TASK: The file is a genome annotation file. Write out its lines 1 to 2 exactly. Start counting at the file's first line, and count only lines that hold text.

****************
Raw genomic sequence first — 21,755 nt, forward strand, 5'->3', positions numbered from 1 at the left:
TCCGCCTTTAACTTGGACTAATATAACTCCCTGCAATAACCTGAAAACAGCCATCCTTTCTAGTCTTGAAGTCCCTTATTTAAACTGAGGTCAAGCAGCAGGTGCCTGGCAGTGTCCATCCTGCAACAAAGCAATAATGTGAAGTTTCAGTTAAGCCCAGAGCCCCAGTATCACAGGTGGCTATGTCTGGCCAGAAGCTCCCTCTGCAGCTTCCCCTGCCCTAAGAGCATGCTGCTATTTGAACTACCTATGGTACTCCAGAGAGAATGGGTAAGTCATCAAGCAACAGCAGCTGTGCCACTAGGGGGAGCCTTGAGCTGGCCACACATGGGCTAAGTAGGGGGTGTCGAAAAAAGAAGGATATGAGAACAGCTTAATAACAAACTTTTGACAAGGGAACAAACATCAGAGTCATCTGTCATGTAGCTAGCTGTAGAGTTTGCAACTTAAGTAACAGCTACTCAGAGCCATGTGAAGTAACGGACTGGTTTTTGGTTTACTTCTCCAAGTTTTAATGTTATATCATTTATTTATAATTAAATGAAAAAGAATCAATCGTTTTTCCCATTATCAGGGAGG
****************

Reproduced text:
Raw genomic sequence first — 21,755 nt, forward strand, 5'->3', positions numbered from 1 at the left:
TCCGCCTTTAACTTGGACTAATATAACTCCCTGCAATAACCTGAAAACAGCCATCCTTTCTAGTCTTGAAGTCCCTTATTTAAACTGAGGTCAAGCAGCAGGTGCCTGGCAGTGTCCATCCTGCAACAAAGCAATAATGTGAAGTTTCAGTTAAGCCCAGAGCCCCAGTATCACAGGTGGCTATGTCTGGCCAGAAGCTCCCTCTGCAGCTTCCCCTGCCCTAAGAGCATGCTGCTATTTGAACTACCTATGGTACTCCAGAGAGAATGGGTAAGTCATCAAGCAACAGCAGCTGTGCCACTAGGGGGAGCCTTGAGCTGGCCACACATGGGCTAAGTAGGGGGTGTCGAAAAAAGAAGGATATGAGAACAGCTTAATAACAAACTTTTGACAAGGGAACAAACATCAGAGTCATCTGTCATGTAGCTAGCTGTAGAGTTTGCAACTTAAGTAACAGCTACTCAGAGCCATGTGAAGTAACGGACTGGTTTTTGGTTTACTTCTCCAAGTTTTAATGTTATATCATTTATTTATAATTAAATGAAAAAGAATCAATCGTTTTTCCCATTATCAGGGAGG